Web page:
Saturday, January 12, 2013

Puppy Lessons

In the past several weeks, I've started lessons with two new puppies and a 9 month old. Every one of them starts at the same place; learning to work for food.   The first session that female GSD, Dahlia, arrived for was very short. She had eaten a meal earlier, was being fed more than she needed, and saw no reason to pay attention to her owner.  Her world changed radically, and one week later I saw a very different puppy before me!  This one was driving strongly into the owner's hand, eager to work with him.  Her positions are being shaped with the food at this point; moving backwards, sit, down, spins. Even the beginning of moving from a front position to heel by a flip to backing. Of course, she doesn't know this is all foundation for her schutzhund career, she just knows she is having fun and earning food.  Her owner is diligent in his homework, too, and in just several sessions she is doing all that in addition to learning to go to a perch/place and begin rear end awareness and in the last session we introduced her to a revier.  By the time club training resumes in February what this 4 month old pup knows will rival some young adults.

The difference is in building the desire to work through a relationship with food.  Another puppy that had a first lesson this week is meant to be a well-mannered pet, not a competition dog. Tucker is a nice looking 4 month old male German Shepherd, who entered the training building not caring about the other end of the leash.  Despite calls of "Tucker, Tucker, Tucker".... he went where he wanted and was contained only because he was on leash.  He didn't respond to his name.  Fortunately, the owners listened to my instructions and Tucker was hungry. I guarantee that between that lesson and the next, Tucker is now earning his meals by recalls, hide and seek and with sit and down.  In his first session, there was an immediate change from the pup who first entered the building to the one who left.  The best part is watching the owners see that change.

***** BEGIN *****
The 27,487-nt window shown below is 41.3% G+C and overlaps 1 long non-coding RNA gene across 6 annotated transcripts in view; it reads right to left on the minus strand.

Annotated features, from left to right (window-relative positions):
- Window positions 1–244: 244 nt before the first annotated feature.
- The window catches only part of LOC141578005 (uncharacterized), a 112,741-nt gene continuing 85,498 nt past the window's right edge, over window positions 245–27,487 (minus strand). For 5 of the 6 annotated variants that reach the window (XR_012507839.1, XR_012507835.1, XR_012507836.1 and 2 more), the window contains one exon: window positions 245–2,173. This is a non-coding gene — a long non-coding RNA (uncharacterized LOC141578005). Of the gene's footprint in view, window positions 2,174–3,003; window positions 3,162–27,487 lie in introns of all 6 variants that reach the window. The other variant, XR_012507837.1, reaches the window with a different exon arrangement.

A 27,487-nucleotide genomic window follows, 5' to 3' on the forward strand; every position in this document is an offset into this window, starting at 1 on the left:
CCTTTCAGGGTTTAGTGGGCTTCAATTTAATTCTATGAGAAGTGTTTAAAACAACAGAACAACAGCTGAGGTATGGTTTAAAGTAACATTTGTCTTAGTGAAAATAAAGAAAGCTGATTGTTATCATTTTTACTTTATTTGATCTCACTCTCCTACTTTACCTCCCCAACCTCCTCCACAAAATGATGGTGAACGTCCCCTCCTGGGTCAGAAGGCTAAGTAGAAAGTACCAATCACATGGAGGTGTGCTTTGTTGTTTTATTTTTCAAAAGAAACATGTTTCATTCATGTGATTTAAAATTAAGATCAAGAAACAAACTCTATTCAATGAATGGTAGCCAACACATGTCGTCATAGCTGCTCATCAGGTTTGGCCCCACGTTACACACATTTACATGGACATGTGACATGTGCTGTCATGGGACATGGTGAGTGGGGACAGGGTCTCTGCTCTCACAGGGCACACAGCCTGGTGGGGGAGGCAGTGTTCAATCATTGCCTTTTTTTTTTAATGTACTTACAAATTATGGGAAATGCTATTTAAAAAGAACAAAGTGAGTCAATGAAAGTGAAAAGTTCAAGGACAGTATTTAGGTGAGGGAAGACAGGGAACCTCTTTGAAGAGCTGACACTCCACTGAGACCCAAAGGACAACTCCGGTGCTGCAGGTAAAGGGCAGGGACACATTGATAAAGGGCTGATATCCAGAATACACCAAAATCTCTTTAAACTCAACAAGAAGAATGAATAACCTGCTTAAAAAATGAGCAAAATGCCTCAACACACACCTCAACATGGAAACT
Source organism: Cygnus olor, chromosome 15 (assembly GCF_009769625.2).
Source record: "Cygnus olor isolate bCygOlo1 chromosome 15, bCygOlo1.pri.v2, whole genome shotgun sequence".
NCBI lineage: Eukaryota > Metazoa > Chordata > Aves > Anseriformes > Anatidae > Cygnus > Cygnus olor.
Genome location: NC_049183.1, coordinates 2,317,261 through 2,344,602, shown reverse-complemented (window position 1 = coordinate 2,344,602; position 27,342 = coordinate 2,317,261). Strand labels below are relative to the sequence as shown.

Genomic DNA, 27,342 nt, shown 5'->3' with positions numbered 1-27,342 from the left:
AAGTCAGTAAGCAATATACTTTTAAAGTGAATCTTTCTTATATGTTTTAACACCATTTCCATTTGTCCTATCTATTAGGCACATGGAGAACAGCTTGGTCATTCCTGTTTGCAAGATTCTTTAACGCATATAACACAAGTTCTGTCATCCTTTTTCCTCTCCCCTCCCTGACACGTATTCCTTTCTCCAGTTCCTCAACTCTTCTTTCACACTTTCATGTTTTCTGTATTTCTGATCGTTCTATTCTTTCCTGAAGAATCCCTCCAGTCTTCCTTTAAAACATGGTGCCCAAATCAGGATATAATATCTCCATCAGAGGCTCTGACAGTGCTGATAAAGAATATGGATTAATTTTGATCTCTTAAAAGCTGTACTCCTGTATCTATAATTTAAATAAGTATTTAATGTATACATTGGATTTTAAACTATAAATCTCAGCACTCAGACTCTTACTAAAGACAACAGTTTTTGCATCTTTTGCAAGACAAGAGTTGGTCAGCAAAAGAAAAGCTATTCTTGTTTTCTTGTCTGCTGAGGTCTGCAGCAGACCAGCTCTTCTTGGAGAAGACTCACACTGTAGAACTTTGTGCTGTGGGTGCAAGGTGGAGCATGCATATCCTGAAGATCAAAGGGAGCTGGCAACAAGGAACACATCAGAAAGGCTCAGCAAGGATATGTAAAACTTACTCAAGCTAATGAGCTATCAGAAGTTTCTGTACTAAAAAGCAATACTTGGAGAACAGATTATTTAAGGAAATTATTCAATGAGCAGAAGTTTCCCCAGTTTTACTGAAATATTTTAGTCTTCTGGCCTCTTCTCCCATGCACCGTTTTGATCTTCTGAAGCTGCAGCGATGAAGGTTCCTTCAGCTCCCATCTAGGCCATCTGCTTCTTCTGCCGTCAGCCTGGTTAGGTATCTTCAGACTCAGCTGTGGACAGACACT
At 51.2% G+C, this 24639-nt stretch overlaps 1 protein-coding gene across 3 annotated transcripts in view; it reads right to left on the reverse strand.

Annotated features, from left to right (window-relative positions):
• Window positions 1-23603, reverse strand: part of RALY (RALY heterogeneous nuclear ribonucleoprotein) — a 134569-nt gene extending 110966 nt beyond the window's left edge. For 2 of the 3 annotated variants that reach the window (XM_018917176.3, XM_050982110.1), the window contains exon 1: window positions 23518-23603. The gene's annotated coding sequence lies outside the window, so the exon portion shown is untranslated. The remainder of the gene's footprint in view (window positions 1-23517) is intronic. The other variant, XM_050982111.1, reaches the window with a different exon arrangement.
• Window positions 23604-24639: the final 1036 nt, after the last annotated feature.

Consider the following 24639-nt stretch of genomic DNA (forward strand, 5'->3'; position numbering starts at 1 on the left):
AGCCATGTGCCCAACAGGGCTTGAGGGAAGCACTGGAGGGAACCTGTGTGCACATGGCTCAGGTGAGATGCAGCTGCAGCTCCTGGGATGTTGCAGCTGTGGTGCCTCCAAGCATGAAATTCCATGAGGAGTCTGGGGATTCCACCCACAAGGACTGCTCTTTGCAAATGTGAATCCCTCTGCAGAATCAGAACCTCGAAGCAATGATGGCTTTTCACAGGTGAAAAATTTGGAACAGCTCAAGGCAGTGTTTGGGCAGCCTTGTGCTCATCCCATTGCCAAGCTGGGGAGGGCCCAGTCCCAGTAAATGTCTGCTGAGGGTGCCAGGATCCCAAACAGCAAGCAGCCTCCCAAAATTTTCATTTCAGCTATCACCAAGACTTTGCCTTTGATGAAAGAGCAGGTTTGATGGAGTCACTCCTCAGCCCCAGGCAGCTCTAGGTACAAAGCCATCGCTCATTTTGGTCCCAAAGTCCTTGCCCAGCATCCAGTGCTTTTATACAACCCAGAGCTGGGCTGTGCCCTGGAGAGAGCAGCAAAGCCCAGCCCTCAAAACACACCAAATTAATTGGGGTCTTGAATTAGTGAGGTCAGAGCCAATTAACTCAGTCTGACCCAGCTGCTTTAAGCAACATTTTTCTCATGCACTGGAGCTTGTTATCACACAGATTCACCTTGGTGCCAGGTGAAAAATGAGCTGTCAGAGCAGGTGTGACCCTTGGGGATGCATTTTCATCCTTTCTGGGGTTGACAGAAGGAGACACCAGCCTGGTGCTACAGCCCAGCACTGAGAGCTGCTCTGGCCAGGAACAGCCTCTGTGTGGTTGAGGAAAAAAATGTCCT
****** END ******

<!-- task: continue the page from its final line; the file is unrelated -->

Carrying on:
The third dog is one I have in to evaluate for training and titling. Bella is a 9 month old female German Shepherd.  If a dog does not have the same foundation, it can take a few days until they come to understand that there is no free lunch. Food is offered in my hand (her kibble, or sometimes a treat) and if she elects to go elsewhere, the session is over and too bad for her!  The choice is hers, whether she eats or not.  Sometimes this occurs when a dog has not had to work in hand, and is used to being fed in a dish that is put down with no rules, sometimes when they learn they can cruise the ground and pick up food for free instead, if a handler is not good with the food delivery.  For the past few days, the attention has been hit and miss but tonight things clicked!  She drove nicely-- even a little strongly!!-- into my hand and would follow the food for spins, sit and down and here.  She did not fall out of attention for the entire session.  I have introduced her to the between the legs position of training heel, ala Knut Fuchs, and she is not yet comfortable with that so for now I am leading her slightly forward in that position until she is good with the leg pressure and I can adjust her head position.  We ended the session with the beginning of her vorhaus, or send-away, by sending her to the remainder of the food in her dish after the session.  Next session will begin to introduce the perch/place.  The break-through occurred on the fourth day since I got her.  So, it takes some amount of patience and willingness to offer the food and let the dog make the decision instead of breaking out the correction collar and forcing it.  In the end, you will have a much better working relationship.  If the only reason your dog stays with you is because it is attached to a leash (leather OR electronic)  you need to examine your methods.  Also, from the first moment you start training, have a vision of what you want to accomplish and make sure the small steps along the way are building blocks toward that, and not in conflict.

Until next time, good training!